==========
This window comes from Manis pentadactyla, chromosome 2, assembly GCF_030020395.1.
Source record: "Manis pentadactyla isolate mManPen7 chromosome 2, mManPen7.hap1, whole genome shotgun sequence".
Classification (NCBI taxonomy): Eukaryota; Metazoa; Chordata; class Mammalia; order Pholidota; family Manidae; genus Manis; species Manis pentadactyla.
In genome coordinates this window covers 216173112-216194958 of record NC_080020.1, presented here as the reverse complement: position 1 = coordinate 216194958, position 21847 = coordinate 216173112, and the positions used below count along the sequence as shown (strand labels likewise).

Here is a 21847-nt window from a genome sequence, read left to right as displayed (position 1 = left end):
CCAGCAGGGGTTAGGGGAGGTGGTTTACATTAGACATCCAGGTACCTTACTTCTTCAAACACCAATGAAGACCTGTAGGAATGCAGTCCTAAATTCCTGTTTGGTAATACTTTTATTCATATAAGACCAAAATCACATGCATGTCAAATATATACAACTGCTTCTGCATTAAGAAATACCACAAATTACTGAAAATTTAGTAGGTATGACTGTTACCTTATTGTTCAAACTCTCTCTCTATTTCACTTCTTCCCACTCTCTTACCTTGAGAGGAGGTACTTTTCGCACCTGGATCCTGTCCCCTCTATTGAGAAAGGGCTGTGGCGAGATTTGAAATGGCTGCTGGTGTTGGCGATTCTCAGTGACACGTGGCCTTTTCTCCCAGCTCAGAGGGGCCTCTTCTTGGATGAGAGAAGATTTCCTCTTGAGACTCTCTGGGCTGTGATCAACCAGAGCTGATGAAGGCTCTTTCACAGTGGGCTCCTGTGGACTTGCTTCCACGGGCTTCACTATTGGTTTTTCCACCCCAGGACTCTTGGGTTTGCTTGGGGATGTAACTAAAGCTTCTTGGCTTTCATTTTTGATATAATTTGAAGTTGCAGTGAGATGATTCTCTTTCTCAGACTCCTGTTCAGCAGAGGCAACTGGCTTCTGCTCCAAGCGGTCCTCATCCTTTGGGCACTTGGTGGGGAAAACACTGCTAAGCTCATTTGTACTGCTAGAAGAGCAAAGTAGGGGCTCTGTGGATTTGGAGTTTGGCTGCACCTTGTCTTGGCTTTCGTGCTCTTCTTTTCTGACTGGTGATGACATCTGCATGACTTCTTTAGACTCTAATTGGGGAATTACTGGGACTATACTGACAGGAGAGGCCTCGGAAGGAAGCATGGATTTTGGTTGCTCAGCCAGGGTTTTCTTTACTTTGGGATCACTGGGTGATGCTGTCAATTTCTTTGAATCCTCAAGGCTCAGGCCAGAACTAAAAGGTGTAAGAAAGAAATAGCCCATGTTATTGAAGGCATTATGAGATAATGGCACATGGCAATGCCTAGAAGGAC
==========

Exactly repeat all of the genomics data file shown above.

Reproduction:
This window comes from Manis pentadactyla, chromosome 2, assembly GCF_030020395.1.
Source record: "Manis pentadactyla isolate mManPen7 chromosome 2, mManPen7.hap1, whole genome shotgun sequence".
Classification (NCBI taxonomy): Eukaryota; Metazoa; Chordata; class Mammalia; order Pholidota; family Manidae; genus Manis; species Manis pentadactyla.
In genome coordinates this window covers 216173112-216194958 of record NC_080020.1, presented here as the reverse complement: position 1 = coordinate 216194958, position 21847 = coordinate 216173112, and the positions used below count along the sequence as shown (strand labels likewise).

Here is a 21847-nt window from a genome sequence, read left to right as displayed (position 1 = left end):
CCAGCAGGGGTTAGGGGAGGTGGTTTACATTAGACATCCAGGTACCTTACTTCTTCAAACACCAATGAAGACCTGTAGGAATGCAGTCCTAAATTCCTGTTTGGTAATACTTTTATTCATATAAGACCAAAATCACATGCATGTCAAATATATACAACTGCTTCTGCATTAAGAAATACCACAAATTACTGAAAATTTAGTAGGTATGACTGTTACCTTATTGTTCAAACTCTCTCTCTATTTCACTTCTTCCCACTCTCTTACCTTGAGAGGAGGTACTTTTCGCACCTGGATCCTGTCCCCTCTATTGAGAAAGGGCTGTGGCGAGATTTGAAATGGCTGCTGGTGTTGGCGATTCTCAGTGACACGTGGCCTTTTCTCCCAGCTCAGAGGGGCCTCTTCTTGGATGAGAGAAGATTTCCTCTTGAGACTCTCTGGGCTGTGATCAACCAGAGCTGATGAAGGCTCTTTCACAGTGGGCTCCTGTGGACTTGCTTCCACGGGCTTCACTATTGGTTTTTCCACCCCAGGACTCTTGGGTTTGCTTGGGGATGTAACTAAAGCTTCTTGGCTTTCATTTTTGATATAATTTGAAGTTGCAGTGAGATGATTCTCTTTCTCAGACTCCTGTTCAGCAGAGGCAACTGGCTTCTGCTCCAAGCGGTCCTCATCCTTTGGGCACTTGGTGGGGAAAACACTGCTAAGCTCATTTGTACTGCTAGAAGAGCAAAGTAGGGGCTCTGTGGATTTGGAGTTTGGCTGCACCTTGTCTTGGCTTTCGTGCTCTTCTTTTCTGACTGGTGATGACATCTGCATGACTTCTTTAGACTCTAATTGGGGAATTACTGGGACTATACTGACAGGAGAGGCCTCGGAAGGAAGCATGGATTTTGGTTGCTCAGCCAGGGTTTTCTTTACTTTGGGATCACTGGGTGATGCTGTCAATTTCTTTGAATCCTCAAGGCTCAGGCCAGAACTAAAAGGTGTAAGAAAGAAATAGCCCATGTTATTGAAGGCATTATGAGATAATGGCACATGGCAATGCCTAGAAGGAC